I mean, in criminal prosecutions we need proof "beyond reasonable doubt" whereas in ordinary civil disputes we need a "more likely than not" standard of proof.

I assert that, just like in obviousness, where the EPO's Problem and Solution Approach is big enough to cope with any case, so the "more likely than not" standard is fit for any civil dispute, including one in which the dispute is about whether Opponent's use put the claimed subject matter into the state of the art before the priority date.

DG3's English lawyer Gerald Paterson saw it right, in the book he wrote about oppositions at the EPO, back in the days when the EPO was still young. What he wrote was that the amount of evidence you need to prove any given proposition (say, the Earth is Flat) is "more likely than not" varies with the degree of unlikeliness of the proposition itself. You will need an awful lot of evidence to show it "more likely than not" that the Earth is Flat.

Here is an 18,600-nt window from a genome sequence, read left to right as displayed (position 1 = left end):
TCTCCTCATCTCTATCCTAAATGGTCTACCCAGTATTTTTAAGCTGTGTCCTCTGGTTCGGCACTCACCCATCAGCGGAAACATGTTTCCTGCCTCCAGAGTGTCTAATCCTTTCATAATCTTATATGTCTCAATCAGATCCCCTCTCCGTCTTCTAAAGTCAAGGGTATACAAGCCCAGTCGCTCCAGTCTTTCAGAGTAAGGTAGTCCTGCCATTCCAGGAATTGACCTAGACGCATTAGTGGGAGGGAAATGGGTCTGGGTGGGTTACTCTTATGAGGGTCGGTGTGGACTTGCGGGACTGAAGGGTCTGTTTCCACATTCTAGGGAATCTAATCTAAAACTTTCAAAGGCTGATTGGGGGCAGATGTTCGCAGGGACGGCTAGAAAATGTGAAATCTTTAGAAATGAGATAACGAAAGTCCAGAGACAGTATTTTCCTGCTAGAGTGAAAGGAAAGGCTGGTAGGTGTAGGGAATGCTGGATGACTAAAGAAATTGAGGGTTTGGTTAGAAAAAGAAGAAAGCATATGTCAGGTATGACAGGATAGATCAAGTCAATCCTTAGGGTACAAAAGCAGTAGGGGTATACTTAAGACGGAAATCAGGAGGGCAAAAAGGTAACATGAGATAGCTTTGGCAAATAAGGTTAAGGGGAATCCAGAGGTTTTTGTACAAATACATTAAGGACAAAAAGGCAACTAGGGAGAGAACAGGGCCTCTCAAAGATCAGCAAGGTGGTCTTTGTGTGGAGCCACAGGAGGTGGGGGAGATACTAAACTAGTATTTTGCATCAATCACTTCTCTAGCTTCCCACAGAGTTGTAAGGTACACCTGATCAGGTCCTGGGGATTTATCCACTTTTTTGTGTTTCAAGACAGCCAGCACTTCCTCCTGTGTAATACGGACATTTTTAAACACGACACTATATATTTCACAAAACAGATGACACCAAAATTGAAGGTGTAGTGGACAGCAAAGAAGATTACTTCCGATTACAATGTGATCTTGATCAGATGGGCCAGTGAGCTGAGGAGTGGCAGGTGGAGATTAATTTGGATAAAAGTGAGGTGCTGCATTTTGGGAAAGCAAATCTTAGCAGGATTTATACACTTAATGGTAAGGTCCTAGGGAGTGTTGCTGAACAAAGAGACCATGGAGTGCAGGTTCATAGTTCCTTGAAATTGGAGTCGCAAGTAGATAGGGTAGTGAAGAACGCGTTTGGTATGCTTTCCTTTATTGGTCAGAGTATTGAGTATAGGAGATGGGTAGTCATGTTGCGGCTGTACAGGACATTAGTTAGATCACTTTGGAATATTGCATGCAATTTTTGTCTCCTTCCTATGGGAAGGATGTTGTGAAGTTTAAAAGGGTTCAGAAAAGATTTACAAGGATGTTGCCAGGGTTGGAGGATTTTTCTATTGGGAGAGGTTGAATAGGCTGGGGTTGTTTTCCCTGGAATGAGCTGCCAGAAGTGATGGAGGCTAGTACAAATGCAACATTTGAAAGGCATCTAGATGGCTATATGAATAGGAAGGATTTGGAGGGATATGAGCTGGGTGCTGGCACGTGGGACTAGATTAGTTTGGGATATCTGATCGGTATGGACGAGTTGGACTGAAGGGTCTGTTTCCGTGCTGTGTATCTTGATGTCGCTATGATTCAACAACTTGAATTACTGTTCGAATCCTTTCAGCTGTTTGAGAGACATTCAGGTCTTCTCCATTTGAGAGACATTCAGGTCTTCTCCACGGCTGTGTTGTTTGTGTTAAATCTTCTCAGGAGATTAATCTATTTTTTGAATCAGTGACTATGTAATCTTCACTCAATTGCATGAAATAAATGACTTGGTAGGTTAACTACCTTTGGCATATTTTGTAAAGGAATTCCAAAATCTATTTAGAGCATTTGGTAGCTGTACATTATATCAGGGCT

Now, if you cry "But I was using that already" you will be greeted sceptically, because as we know, that's always what our client's engineers and scientists, affronted by the patent, are inclined to assert. And so, in front of an experienced and sceptical EPO Tribunal, you won't have proved it "more likely than not" until you have proved it "up to the hilt". It lies within your power to prove it up to the hilt and if you can't do that much, well then it suggests to the sceptical Tribunal that the prior use more likely did not take place than that it did.

But that is very different from a criminal "beyond reasonable doubt" standard. Or ought to be!